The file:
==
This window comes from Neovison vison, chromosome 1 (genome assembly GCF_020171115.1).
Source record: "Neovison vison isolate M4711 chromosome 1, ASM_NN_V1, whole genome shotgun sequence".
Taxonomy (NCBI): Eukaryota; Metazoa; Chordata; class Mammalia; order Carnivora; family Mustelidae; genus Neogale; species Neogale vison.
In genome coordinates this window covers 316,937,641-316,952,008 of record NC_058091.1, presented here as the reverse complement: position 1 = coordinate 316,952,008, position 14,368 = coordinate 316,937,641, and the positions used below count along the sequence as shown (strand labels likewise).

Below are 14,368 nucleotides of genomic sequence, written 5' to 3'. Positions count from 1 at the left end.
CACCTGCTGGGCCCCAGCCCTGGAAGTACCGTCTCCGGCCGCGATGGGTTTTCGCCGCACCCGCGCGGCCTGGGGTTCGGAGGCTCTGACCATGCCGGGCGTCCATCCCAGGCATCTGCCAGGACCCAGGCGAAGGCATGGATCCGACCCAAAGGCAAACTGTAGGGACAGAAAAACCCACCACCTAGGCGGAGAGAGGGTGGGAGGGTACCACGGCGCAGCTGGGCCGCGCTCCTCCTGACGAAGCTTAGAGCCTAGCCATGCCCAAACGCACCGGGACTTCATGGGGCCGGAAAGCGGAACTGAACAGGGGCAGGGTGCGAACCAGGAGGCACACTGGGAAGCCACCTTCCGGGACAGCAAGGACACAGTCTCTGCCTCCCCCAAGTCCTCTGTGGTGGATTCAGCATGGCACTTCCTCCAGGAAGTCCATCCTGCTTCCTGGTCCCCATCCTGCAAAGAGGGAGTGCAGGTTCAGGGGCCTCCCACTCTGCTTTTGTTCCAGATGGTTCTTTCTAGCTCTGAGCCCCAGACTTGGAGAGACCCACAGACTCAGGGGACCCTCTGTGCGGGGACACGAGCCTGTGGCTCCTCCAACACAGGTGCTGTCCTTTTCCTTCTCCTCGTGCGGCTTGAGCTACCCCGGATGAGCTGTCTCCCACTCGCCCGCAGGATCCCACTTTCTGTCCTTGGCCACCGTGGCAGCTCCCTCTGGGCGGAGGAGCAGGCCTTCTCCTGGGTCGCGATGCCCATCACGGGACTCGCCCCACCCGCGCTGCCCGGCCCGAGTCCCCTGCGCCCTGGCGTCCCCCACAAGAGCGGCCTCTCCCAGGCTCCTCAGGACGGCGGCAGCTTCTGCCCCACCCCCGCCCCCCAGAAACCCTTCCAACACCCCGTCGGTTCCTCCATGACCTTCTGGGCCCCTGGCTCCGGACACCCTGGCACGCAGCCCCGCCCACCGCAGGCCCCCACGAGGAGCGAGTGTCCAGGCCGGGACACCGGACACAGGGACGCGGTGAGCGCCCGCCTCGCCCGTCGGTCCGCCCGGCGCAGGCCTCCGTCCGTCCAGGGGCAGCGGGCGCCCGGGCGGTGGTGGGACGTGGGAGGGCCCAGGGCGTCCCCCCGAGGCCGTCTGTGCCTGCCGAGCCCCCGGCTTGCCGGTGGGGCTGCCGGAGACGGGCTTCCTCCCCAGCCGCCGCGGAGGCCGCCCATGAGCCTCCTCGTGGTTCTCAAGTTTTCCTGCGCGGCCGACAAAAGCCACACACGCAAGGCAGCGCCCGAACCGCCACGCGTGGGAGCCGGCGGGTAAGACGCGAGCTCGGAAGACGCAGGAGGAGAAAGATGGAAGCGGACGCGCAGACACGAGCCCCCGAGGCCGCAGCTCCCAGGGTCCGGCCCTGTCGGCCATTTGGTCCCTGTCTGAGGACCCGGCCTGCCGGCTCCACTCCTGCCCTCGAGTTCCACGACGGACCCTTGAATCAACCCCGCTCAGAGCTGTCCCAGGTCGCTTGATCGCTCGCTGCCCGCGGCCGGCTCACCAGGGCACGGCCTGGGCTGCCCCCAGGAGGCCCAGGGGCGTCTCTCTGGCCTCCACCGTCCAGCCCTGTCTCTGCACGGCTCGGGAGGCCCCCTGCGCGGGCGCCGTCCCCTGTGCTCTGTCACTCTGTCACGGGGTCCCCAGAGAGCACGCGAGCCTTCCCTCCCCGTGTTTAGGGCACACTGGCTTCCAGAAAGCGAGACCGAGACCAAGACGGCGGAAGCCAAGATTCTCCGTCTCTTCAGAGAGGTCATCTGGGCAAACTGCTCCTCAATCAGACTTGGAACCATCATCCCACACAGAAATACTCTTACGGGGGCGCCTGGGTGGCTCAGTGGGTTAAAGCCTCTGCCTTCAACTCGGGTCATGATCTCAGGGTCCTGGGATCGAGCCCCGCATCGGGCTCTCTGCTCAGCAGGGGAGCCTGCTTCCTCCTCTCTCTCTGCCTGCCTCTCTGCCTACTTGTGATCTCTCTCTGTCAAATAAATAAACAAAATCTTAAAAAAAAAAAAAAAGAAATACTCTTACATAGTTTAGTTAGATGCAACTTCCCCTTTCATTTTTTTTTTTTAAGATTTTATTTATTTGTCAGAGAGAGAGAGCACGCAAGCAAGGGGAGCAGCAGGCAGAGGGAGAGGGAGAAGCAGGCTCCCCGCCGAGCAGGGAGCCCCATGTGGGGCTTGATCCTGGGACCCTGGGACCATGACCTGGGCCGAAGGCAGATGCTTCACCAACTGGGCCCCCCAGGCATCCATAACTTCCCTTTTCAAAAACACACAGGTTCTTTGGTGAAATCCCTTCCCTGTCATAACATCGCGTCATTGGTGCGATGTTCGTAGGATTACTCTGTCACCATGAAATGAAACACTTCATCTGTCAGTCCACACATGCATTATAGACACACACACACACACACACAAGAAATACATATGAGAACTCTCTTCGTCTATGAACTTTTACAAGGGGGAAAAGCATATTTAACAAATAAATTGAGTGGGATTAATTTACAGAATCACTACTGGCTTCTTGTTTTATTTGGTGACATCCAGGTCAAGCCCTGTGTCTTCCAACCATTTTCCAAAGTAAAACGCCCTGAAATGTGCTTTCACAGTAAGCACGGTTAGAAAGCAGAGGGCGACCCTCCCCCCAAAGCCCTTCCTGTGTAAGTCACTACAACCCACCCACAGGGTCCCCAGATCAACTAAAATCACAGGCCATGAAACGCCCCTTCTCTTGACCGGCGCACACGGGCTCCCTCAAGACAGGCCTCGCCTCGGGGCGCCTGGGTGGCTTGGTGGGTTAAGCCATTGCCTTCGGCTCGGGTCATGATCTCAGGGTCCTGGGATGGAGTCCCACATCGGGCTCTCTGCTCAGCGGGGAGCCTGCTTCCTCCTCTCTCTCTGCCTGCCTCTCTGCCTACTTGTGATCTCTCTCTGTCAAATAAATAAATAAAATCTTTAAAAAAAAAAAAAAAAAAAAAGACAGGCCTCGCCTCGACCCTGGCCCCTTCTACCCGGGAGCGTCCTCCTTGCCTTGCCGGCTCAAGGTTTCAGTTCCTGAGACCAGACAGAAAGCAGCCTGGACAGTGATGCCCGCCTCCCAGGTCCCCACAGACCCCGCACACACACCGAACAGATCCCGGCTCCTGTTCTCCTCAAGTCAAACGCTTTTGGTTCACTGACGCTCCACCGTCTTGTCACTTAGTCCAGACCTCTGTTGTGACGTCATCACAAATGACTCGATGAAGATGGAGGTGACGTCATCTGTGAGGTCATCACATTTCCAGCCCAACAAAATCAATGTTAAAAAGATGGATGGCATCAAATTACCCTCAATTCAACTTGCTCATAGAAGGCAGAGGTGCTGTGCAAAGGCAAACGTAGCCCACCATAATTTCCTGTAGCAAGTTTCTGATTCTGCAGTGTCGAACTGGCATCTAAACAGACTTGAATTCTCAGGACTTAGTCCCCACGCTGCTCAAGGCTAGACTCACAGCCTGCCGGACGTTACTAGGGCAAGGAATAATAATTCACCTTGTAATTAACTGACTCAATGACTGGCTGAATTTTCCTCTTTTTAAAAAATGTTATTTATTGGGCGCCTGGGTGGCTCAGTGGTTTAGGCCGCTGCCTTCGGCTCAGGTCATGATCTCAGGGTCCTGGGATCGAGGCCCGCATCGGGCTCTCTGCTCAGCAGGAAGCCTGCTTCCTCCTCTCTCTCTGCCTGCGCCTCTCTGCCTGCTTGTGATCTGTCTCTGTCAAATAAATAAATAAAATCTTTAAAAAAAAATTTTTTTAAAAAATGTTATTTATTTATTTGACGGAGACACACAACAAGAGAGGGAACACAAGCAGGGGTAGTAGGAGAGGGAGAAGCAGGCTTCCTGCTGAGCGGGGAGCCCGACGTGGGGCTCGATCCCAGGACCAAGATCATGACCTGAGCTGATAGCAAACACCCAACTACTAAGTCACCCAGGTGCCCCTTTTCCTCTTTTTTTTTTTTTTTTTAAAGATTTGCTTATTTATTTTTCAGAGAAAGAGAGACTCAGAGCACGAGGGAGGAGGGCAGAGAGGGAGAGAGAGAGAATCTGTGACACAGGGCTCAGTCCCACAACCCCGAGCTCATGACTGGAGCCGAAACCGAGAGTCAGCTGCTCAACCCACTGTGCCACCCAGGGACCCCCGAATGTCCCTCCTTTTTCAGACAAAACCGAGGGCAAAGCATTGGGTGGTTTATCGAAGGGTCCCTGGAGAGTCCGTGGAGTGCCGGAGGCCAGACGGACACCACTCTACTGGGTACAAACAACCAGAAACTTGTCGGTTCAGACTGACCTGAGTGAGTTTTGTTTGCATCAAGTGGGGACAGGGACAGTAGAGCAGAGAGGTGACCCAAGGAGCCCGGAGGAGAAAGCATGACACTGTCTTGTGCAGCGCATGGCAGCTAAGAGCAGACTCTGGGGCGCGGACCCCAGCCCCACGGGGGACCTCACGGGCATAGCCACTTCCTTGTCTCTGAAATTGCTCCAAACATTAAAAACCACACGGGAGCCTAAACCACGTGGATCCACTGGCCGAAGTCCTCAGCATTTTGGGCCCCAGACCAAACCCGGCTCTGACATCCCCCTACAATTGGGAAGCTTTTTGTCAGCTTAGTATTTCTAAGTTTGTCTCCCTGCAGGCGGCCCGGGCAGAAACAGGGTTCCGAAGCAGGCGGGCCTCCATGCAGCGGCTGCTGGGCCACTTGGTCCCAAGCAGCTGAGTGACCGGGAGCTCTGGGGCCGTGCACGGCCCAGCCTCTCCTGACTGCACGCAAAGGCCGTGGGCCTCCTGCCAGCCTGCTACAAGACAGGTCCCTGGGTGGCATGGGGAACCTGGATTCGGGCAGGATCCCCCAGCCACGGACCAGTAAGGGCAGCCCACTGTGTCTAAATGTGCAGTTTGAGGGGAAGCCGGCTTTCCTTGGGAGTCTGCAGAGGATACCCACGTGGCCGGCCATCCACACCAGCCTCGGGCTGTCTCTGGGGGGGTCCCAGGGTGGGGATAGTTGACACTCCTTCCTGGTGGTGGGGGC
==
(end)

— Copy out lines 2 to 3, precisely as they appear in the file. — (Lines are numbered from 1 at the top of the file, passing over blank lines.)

Source record: "Neovison vison isolate M4711 chromosome 1, ASM_NN_V1, whole genome shotgun sequence".
Taxonomy (NCBI): Eukaryota; Metazoa; Chordata; class Mammalia; order Carnivora; family Mustelidae; genus Neogale; species Neogale vison.